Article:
HDL values below 35 mg/dL are considered a separate risk factor for heart disease. Increasing levels of HDL is key to reducing triglycerides and LDL.

Blood Triglyceride and Cholesterol Level Check

Cholesterol level guidelines published by both the American Heart Association (AHA) and the National Cholesterol Education Program (NCEP) specify these measures:

Cholesterol Level
Blood Concentration (mg/dL)
Desirable
< 200
Borderline High
200 to 239
High
> 240
LDL Cholesterol Level
Blood Concentration (mg/dL)
Optimal
< 100
Near-Optimal/Above Optimal
100 to 129
Borderline High
130 to 159
High
160 to 189
Very High
> 190
HDL Cholesterol Level
Blood Concentration (mg/dL)
Low (Men), Increased Risk
< 40
Low (Women), Increased Risk
< 50
High (Ideal)
> 60
Triglyceride Level
Blood Concentration (mg/dL)
Ideal
< 100
Normal
100 to 150
Borderline High
150 to 200
High
200 to 500
Very High
500 to 1000
Extreme
> 1000

The general recommendation is that persons over the age of 20 should have their cholesterol levels measured once every 5 years.

The best method for measuring cholesterol levels is with a blood test called a lipid panel or lipid profile.

Moreover, cholesterol and triglyceride levels rise after a meal—particularly one high in fat, sugars, or alcohol. So, patients may be asked to fast twelve to fourteen hours before having blood drawn.

Cholesterol ratio and non-HDL cholesterol number

Concentrations of blood fats are determined by measuring the cholesterol levels—HDL, LDL, and VLDL—and the total cholesterol by HDL ratio.

LDL has the capacity to transport more cholesterol than HDL, which in turn results in more deposition of cholesterol in the arteries.

Therefore, the greater the HDL/LDL ratio, the lower the potential for depositing cholesterol.

Similarly, the lower the ratio of total cholesterol by HDL, the better.

Your aim should be to keep the cholesterol ratio (total cholesterol / HDL) below 5, but the optimal ratio is between 3.5 and 1.

A higher cholesterol ratio increases the risk of heart disease.

Most physicians also calculate Non-HDL cholesterol, only subtracting your high-density lipoprotein (HDL, or “good”) cholesterol number from your total cholesterol number because it includes VLDL level.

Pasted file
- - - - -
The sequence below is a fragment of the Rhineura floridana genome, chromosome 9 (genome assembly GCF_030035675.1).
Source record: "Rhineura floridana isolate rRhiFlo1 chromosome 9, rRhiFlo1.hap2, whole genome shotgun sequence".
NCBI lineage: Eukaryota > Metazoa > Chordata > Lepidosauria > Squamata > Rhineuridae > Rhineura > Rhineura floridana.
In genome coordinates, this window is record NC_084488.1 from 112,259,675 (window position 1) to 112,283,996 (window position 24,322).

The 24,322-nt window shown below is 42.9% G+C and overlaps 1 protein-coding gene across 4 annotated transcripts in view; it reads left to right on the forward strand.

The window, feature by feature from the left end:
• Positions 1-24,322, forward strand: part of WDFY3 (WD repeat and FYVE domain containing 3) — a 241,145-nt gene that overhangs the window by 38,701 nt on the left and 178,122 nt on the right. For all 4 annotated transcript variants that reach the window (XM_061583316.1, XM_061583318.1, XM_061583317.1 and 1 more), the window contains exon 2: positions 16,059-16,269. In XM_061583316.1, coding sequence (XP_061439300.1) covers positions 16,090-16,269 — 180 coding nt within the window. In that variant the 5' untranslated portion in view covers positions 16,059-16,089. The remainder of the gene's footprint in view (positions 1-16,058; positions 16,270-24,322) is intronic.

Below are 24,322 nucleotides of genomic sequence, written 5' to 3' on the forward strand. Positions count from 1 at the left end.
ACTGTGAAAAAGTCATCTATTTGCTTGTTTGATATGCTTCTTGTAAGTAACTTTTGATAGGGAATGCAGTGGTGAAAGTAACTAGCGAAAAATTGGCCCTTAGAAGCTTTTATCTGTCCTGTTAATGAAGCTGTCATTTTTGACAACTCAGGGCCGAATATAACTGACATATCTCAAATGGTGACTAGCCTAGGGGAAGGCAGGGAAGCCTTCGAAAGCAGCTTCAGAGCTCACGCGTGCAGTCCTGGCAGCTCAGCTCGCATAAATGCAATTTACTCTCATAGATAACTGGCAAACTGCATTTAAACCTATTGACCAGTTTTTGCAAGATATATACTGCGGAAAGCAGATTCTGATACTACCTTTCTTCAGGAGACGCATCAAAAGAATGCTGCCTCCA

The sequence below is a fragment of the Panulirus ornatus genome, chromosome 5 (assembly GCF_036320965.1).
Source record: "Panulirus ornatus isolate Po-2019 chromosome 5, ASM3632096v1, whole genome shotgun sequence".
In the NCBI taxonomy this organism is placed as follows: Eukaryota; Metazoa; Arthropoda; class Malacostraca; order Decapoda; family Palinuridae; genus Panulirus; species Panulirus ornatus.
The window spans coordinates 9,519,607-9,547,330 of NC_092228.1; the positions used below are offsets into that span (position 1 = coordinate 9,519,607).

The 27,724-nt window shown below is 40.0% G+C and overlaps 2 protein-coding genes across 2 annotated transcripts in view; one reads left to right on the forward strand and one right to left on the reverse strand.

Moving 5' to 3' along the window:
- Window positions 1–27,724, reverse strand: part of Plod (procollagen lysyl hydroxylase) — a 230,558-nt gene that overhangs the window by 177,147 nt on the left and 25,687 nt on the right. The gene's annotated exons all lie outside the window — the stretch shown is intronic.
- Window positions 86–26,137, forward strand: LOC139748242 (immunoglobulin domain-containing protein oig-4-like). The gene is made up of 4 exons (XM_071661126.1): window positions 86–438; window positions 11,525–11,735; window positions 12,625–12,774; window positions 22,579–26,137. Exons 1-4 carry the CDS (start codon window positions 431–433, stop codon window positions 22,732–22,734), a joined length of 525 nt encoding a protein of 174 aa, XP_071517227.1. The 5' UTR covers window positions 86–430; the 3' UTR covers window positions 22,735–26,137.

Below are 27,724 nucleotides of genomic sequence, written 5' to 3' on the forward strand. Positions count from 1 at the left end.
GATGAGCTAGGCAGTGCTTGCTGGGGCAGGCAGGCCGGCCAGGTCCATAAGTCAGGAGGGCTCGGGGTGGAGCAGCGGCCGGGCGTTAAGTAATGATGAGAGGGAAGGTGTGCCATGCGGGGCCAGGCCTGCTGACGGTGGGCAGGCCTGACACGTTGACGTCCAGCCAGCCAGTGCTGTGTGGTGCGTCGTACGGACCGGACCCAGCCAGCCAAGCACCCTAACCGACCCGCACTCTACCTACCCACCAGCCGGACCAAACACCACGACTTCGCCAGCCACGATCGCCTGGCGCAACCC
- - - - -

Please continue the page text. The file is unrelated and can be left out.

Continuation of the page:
Ideal non-HDL cholesterol number should be less than 130 milligrams per deciliter (mg/dL), or 3.37 millimoles per liter (mmol/L).

Minimizing blood VLDL (the primary transporter of triglycerides) levels is one way of reducing triglycerides and plague formation.

Blood Lipoprotein Level
Relative Blood Concentration and Type of Fat
Risk of Heart and Cardiovascular Problems
High HDL
Low cholesterol
Reduced
High LDL
High cholesterol
Increased
High VLDL
High triglycerides
Increased

 

The Complications of High Cholesterol

Deposits of cholesterol can cause atherosclerosis, thickening, and hardening of the arteries caused by plaque build-up.

Atherosclerosis is often associated with heart palpitations, congestive heart failure, coronary heart disease, and stroke.

Heart Palpitations

Heart palpitations are irregularities in the heart’s pumping action, such as rapid beating or skipped beats. If arteries are partially blocked, the cardiac muscle must contract faster and harder to move the same blood volume.

While healthy individuals may occasionally experience palpitations but recurrent heart palpitations can be life-threatening.

The findings have indicated the association of irregular heart rate (pounding, fluttering, or beating) with high cholesterol levels.

Congestive Heart Failure